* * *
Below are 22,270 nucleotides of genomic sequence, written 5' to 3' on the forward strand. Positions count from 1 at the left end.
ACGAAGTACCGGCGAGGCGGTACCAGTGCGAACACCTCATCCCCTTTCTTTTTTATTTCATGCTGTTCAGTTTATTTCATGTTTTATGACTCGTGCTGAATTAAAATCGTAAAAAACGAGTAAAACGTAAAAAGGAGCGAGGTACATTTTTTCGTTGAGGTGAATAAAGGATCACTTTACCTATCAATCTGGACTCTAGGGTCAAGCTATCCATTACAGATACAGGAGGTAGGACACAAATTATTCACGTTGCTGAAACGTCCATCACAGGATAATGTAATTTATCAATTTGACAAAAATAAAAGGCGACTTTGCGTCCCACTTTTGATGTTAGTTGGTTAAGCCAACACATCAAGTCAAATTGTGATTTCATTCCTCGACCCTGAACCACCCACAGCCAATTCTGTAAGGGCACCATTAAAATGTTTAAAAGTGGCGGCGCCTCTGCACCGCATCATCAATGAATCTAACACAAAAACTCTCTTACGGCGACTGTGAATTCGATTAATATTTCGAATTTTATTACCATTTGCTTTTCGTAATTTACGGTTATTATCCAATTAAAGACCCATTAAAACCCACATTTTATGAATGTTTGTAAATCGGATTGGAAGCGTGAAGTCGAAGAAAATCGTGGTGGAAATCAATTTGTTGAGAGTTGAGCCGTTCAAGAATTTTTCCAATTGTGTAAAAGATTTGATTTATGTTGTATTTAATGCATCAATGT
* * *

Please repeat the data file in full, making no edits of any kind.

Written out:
Below are 22,270 nucleotides of genomic sequence, written 5' to 3' on the forward strand. Positions count from 1 at the left end.
ACGAAGTACCGGCGAGGCGGTACCAGTGCGAACACCTCATCCCCTTTCTTTTTTATTTCATGCTGTTCAGTTTATTTCATGTTTTATGACTCGTGCTGAATTAAAATCGTAAAAAACGAGTAAAACGTAAAAAGGAGCGAGGTACATTTTTTCGTTGAGGTGAATAAAGGATCACTTTACCTATCAATCTGGACTCTAGGGTCAAGCTATCCATTACAGATACAGGAGGTAGGACACAAATTATTCACGTTGCTGAAACGTCCATCACAGGATAATGTAATTTATCAATTTGACAAAAATAAAAGGCGACTTTGCGTCCCACTTTTGATGTTAGTTGGTTAAGCCAACACATCAAGTCAAATTGTGATTTCATTCCTCGACCCTGAACCACCCACAGCCAATTCTGTAAGGGCACCATTAAAATGTTTAAAAGTGGCGGCGCCTCTGCACCGCATCATCAATGAATCTAACACAAAAACTCTCTTACGGCGACTGTGAATTCGATTAATATTTCGAATTTTATTACCATTTGCTTTTCGTAATTTACGGTTATTATCCAATTAAAGACCCATTAAAACCCACATTTTATGAATGTTTGTAAATCGGATTGGAAGCGTGAAGTCGAAGAAAATCGTGGTGGAAATCAATTTGTTGAGAGTTGAGCCGTTCAAGAATTTTTCCAATTGTGTAAAAGATTTGATTTATGTTGTATTTAATGCATCAATGT